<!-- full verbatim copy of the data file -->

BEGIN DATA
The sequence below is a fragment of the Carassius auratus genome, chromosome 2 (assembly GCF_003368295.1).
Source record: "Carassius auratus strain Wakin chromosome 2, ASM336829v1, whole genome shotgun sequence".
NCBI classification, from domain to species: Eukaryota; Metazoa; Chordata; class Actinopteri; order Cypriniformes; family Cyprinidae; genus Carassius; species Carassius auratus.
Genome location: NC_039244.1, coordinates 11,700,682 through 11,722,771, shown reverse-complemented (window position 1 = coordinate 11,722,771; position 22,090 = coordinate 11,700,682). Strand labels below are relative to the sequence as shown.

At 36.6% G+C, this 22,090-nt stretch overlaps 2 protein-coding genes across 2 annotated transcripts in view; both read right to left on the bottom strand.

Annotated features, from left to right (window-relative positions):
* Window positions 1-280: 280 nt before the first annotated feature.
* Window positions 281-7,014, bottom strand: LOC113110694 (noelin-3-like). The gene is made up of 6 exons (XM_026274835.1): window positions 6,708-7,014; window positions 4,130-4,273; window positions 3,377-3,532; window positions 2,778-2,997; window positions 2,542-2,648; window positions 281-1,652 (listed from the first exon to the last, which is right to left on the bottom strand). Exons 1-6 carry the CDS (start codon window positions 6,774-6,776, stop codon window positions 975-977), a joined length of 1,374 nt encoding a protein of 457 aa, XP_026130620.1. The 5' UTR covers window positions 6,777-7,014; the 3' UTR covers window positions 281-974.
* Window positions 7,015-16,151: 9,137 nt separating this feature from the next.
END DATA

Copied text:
The sequence below is a fragment of the Carassius auratus genome, chromosome 2 (assembly GCF_003368295.1).
Source record: "Carassius auratus strain Wakin chromosome 2, ASM336829v1, whole genome shotgun sequence".
NCBI classification, from domain to species: Eukaryota; Metazoa; Chordata; class Actinopteri; order Cypriniformes; family Cyprinidae; genus Carassius; species Carassius auratus.
Genome location: NC_039244.1, coordinates 11,700,682 through 11,722,771, shown reverse-complemented (window position 1 = coordinate 11,722,771; position 22,090 = coordinate 11,700,682). Strand labels below are relative to the sequence as shown.

At 36.6% G+C, this 22,090-nt stretch overlaps 2 protein-coding genes across 2 annotated transcripts in view; both read right to left on the bottom strand.

Annotated features, from left to right (window-relative positions):
* Window positions 1-280: 280 nt before the first annotated feature.
* Window positions 281-7,014, bottom strand: LOC113110694 (noelin-3-like). The gene is made up of 6 exons (XM_026274835.1): window positions 6,708-7,014; window positions 4,130-4,273; window positions 3,377-3,532; window positions 2,778-2,997; window positions 2,542-2,648; window positions 281-1,652 (listed from the first exon to the last, which is right to left on the bottom strand). Exons 1-6 carry the CDS (start codon window positions 6,774-6,776, stop codon window positions 975-977), a joined length of 1,374 nt encoding a protein of 457 aa, XP_026130620.1. The 5' UTR covers window positions 6,777-7,014; the 3' UTR covers window positions 281-974.
* Window positions 7,015-16,151: 9,137 nt separating this feature from the next.